Advances in genetic testing are increasing the evidence that some cases diagnosed as cerebral palsy may actually be genetic diseases. Research in Japan now indicates there may be more genetic diseases posing as cerebral palsy than previously thought.
Cerebral palsy is one of the most common neurological disorders, affecting around 17 million people worldwide. Usually diagnosed in childhood, this disorder impairs the body’s ability to control movement and posture. It often occurs as a result of damage or disruption of blood supply to the developing brain of the foetus during pregnancy.
The researchers examined 897 cases of cerebral palsy at the Takuto Rehabilitation Center for Children in Sendai, Japan. Patients were categorised according to two criteria: firstly, they had to be full-term children (born at 37 weeks or more) and secondly, they had to have brain MRI scans that did not show specific findings. The first criteria effectively removed pre-term infants, known to be vulnerable to external factors and therefore at an increased risk of cerebral palsy, while the second criteria excluded environmental causes or other disorders.
From a shortlist of 107 patients, 17 were available for in-depth genetic testing. In 9 out of these 17 cases, the researchers detected causative variants for genetic disorders including hereditary spastic paraplegia and infantile epileptic encephalopathy.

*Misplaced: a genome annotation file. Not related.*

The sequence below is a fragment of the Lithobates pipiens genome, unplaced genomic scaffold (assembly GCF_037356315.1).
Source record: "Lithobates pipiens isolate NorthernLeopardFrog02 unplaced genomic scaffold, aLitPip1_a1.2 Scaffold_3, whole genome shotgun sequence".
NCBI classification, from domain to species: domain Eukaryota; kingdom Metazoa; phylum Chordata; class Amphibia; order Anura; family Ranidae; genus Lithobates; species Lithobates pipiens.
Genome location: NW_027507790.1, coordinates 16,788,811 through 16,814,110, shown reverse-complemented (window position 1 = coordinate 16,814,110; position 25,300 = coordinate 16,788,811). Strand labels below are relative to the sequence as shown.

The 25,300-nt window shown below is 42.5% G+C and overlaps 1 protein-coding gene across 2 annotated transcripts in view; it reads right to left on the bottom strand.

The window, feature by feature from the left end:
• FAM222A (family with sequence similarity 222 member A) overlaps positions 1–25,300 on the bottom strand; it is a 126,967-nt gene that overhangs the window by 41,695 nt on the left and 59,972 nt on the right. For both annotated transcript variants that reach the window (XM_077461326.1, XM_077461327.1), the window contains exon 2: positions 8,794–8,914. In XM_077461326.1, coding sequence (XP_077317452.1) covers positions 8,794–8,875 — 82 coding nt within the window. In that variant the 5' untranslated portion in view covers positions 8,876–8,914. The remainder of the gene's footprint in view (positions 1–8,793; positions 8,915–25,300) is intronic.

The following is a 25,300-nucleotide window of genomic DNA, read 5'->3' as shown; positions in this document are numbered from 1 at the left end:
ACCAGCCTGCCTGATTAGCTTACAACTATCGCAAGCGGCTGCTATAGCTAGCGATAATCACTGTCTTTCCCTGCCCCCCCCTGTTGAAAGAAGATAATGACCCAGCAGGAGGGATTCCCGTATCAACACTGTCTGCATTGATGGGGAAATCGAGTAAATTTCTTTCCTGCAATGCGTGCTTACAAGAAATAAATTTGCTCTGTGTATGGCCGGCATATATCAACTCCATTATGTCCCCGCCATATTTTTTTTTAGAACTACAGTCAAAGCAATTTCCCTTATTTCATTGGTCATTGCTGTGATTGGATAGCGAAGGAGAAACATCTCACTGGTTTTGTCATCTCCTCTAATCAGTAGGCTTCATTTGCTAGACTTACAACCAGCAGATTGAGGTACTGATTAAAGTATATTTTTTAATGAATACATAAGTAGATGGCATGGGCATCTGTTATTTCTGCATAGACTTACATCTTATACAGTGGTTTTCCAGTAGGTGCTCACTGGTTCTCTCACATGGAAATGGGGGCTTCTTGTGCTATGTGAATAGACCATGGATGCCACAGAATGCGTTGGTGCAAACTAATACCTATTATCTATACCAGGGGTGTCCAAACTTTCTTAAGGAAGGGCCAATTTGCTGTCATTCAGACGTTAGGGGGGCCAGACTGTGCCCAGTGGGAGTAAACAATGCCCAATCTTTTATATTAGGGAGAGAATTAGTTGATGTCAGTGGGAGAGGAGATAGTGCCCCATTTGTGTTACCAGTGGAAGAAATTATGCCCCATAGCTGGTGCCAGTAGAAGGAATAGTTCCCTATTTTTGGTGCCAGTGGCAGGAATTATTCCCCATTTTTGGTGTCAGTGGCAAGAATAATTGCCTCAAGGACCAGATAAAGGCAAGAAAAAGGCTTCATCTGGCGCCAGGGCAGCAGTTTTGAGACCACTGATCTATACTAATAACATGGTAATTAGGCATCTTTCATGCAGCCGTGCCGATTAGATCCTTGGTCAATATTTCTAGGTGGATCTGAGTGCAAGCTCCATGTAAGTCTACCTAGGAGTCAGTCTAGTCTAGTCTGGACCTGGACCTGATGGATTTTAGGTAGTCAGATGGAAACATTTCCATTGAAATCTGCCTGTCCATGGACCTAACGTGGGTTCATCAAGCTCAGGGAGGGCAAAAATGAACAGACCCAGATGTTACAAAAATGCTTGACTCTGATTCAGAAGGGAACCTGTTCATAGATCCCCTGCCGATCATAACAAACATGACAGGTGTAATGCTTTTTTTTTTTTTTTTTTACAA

The high proportion of genetic-based disorders in this relatively small subset implies that broader testing is warranted for cerebral palsy patients.
First author of this research Yusuke Takezawa of the Department of Pediatrics, Tohoku University School of Medicine points out that the extent of the problem is still unknown. “For example, the Japan Council for Quality Health Care has reported that around 40 per cent of cerebral palsy cases in Japan are not yet linked to a certain aetiology or cause,” he says. “Some of these cases might have genetic aetiologies. However, we don’t know enough yet about how many and what kind of patients should undergo further genetic investigation. These are still problems to be solved.”
Reflecting on the present study, Takezawa says that genomic analysis techniques, such as trio whole exome sequencing (WES) and array comparative genomic hybridization (aCGH), provided an efficient way of detecting candidate variants, even in genes not yet associated with cerebral palsy. “Thanks to trio WES, we were able to identify more pathogenic variants compared to gene-panel sequencing,” he says.
As a key outcome, Takezawa observes that distinguishing masquerading diseases from cerebral palsy “will expand basic knowledge of genetic diseases and facilitate the development of novel gene therapies.”
The program-affiliated researchers contributing to this research are from the Department of Pediatrics, Tohoku University School of Medicine, Japan.
- Takezawa, Y. Atsuo Kikuchi, A., Haginoya, K., Niihori, T., Numata-Uematsu, Y. et al. Genomic analysis identifies masqueraders of full-term cerebral palsy. Annals of Clinical and Translational Neurology 5, 538–551 (2018).| Article